Collinsville officials are currently in the process of building a new $19 million water plant for the city, he adds. It is scheduled for completion in the spring of 2018. The new plant, which will be built on a new site away from the old plant, will be attractively designed so as to fit into the neighborhood and not affect property values. Land around the old plant, meanwhile, will be redeveloped for other purposes.
“In my opinion, the cornerstone of good economic development is real estate opportunities for residential development. We’ve really spent a great deal of effort – and directed funds in the uptown area – towards replacing all of our infrastructure: water, roads, etc. This is really critical because [some of this is] eighty to one hundred year-old infrastructure. So everything’s in place for development to come in … over the last six months, the city has really set the stage to make a substantial investment in our infrastructure. It’s all related to serving our residents. A huge part of that conversation is sending a message to the market that we’re investing in ourselves and that we take care of our infrastructure and not only protect investment in this community but grow it,” says Bair.
Renovations, construction and tax breaks are only part of the story, however. Collinsville also offers a “reputable school system, diverse, affordable housing opportunities and a viable uptown business district” for people thinking of living there, says Joyce.
Plus, the municipal government is very friendly to new business. Asked to cite the single-biggest selling point of Collinsville for businesses, Bair says, “I would say, the relationship you have with the city. It truly is a relationship and a partnership. We are committed to a customer-service perspective and work with you to grow your business according to your vision.”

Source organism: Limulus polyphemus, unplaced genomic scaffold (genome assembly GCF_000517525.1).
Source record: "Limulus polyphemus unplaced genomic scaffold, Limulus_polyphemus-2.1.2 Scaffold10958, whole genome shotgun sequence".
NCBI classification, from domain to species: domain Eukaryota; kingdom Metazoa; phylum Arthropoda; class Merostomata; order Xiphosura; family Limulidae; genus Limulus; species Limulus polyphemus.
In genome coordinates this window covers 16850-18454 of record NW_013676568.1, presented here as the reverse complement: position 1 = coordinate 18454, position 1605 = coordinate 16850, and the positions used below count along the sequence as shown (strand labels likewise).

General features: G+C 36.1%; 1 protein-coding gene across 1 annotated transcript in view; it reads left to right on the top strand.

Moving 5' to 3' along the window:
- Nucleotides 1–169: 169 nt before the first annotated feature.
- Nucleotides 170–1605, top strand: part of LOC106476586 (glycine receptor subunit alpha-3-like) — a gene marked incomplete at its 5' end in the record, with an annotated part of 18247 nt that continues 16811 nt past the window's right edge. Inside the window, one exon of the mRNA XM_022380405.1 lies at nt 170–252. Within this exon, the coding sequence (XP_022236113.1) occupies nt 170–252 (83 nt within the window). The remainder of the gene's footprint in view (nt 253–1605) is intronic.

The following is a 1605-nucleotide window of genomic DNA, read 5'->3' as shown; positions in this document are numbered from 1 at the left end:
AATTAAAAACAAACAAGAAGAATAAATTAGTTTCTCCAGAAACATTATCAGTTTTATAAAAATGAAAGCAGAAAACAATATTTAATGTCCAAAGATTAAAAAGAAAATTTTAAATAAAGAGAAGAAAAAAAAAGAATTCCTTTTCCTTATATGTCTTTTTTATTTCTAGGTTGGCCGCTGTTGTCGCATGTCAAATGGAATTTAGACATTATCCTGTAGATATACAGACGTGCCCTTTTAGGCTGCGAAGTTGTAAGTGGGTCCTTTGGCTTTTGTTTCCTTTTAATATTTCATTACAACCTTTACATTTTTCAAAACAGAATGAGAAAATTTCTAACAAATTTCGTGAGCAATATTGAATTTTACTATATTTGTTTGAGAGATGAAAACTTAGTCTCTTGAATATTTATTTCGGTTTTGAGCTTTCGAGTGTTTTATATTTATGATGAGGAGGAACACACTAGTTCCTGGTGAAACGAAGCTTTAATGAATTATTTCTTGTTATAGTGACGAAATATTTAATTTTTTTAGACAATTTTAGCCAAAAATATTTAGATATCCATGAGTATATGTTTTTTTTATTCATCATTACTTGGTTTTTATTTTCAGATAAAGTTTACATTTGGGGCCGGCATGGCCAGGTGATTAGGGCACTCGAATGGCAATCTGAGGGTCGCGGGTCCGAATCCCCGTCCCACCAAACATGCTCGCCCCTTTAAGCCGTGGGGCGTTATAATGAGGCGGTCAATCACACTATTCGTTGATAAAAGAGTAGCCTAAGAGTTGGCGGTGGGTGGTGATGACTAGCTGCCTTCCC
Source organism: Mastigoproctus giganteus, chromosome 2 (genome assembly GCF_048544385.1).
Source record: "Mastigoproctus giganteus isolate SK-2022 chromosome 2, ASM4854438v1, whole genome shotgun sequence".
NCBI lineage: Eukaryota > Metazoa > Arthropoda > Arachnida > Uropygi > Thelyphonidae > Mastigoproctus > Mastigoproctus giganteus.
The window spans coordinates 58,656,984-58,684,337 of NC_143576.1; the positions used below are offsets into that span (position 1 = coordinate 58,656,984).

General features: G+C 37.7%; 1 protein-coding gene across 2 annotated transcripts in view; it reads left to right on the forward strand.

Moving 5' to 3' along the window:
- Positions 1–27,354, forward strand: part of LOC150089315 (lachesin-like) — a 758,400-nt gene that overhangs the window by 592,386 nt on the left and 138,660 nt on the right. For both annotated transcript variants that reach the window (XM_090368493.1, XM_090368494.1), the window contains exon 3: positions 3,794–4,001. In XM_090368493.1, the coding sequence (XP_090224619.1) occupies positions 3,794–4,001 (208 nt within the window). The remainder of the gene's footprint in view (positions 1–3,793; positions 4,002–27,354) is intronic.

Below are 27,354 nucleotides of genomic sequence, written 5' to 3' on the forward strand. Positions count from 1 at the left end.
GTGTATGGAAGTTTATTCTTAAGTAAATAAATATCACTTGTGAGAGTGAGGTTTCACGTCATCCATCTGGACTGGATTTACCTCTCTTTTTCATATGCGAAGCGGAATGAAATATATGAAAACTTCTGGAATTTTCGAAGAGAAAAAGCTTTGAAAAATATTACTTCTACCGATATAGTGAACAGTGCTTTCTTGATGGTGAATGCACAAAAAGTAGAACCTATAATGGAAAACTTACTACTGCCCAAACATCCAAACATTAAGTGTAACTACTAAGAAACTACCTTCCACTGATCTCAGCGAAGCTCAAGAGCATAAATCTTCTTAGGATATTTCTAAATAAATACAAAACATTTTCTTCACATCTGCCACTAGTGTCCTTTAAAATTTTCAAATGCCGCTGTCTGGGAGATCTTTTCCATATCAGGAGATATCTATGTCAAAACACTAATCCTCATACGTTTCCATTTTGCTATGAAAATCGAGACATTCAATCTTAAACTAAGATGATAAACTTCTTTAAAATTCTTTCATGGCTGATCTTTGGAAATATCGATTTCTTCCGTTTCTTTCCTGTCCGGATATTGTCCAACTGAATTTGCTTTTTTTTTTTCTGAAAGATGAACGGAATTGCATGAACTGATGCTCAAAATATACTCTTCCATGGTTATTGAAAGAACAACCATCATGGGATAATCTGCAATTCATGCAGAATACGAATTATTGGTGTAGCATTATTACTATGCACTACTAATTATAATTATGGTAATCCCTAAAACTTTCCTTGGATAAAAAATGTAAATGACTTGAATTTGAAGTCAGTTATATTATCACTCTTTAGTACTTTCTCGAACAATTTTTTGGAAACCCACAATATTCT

Which is all good, but what makes Collinsville different from any other small, bustling city in Southern Illinois?
According to Joyce, Collinsville is unique because it preserved a “traditional downtown area. A lot of communities have not made an effort to revitalize their main street … we have a historic preservation commission at city council that really values historic preservation and maintaining the integrity of our historic resources.”
This focus on preservation is a fairly recent development. “Ten years ago, the uptown area, the main street was full of vacant buildings and structures,” recalls Joyce.
The question is, have all these efforts made a difference? Is the city benefitting from these initiatives? By any means, the answer would ‘yes’. In a speech given earlier this year, Kevin Weinacht, chairman of the Economic Development Commission in Collinsville, waxed eloquent about local growth.
“While Collinsville used to be known as a bedroom community, in recent years we’ve become a major player in the metro east market, competing for development with surrounding municipalities,” stated Weinacht. “Roughly seventy new businesses have opened in Collinsville in the last year, from retail stores like Maurice’s Dollar Tree and Code 3 Spices, to grocery stores like Ruler Foods and La Chavinda, to restaurants like D. Boozer’s Uptown and Highway 157 Family Diner on well, Highway 157, and Marco’s Pizza on St. Louis Road. We’ve got new offices, hair salons, contractors, churches, plenty of new home occupations and even a Medical Marijuana Dispensary. In fact, commercial development in Collinsville, this past year, exceeded $14 million, and there’s more in the works, thanks to an impressive incentive program that now includes a regional enterprise zone.”
In addition to new businesses, Collinsville also wants to attract tourists and visitors. “We want people to drive fifteen, twenty, thirty minutes, have dinner in downtown Collinsville and spend their money and shop and be part of this. We’ve really made a lot of effort to make that uptown area a real neighborhood,” says Bair.
City boosters would like to see Collinsville’s population increase, but not by too much. “The real goal for the population for the city is 30,000,” says Bair. He indicates that this population goal will allow the city to remain “true to our tradition, roots and values,” and that this would not be possible as a fifty thousand to one hundred thousand person community.
“At our heart, we are always Middle America. This is a great place to live and raise a family and there are traditional values here,” says Bair.